Killed in the pool of death?
It had seemed for so long as if this game might provide more evidence for the theory that tough pools actually benefit sides more than the softer ones do. South Africa looked messy and imprecise for all but the killer moment five minutes from the end when their two best players combined to score the telling try. Until then, despite Wales assuming their defensive mindset from as early as half an hour out, South Africa could not make their possession tell, spilling balls right, left and centre, and making a mess of the restarts. In the first half, when Dan Biggar gathered his own up and under to pave the way for Wales’s try, Willie le Roux took an age to realise the ball had gone up and allowed Biggar a clean catch. For nearly 75 minutes the Springboks smacked of a side who had not been tested in their previous three matches, up against a Wales team who were hard and insatiable, albeit loose in the set piece, as they have been throughout. But Wales’s legs and minds visibly tired in those final 10 minutes, their epic battles against England and Australia finally taking their toll. And South Africa rediscovered their class when it mattered most.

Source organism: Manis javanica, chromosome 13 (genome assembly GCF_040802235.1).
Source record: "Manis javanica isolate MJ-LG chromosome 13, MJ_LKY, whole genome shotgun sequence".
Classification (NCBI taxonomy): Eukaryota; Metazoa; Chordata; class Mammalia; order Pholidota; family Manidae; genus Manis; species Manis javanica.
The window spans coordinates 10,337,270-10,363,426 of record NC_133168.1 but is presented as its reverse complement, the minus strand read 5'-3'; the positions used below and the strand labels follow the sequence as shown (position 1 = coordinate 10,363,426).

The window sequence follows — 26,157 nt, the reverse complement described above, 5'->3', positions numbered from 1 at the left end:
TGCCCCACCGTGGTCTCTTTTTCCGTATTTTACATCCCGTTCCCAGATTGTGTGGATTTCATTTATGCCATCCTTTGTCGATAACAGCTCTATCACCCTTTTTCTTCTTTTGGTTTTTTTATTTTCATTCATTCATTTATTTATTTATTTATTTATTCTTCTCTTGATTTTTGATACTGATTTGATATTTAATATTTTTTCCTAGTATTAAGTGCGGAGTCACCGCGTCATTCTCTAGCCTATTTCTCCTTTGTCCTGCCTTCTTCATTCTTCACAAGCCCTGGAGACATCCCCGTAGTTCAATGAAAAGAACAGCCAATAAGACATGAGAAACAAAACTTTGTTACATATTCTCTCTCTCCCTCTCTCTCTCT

Two world-class scrum-halves
When Rhys Webb was lost to the World Cup before it had even started, Gareth Davies was finally promoted to the starting berth his richly promising career has for so long deserved. Wales held its breath. We knew about the pace and trickery. What about the game management? Here any doubts were erased. His pace was never in question, and there it was again when he was on hand for Wales’s try in the first half. If his game management was in question at this level it was only because we didn’t know. We do now. He had an excellent match in defence, his decision-making sound and his kicking cute. If only he had stayed on. He might have stayed with Fourie du Preez at the end.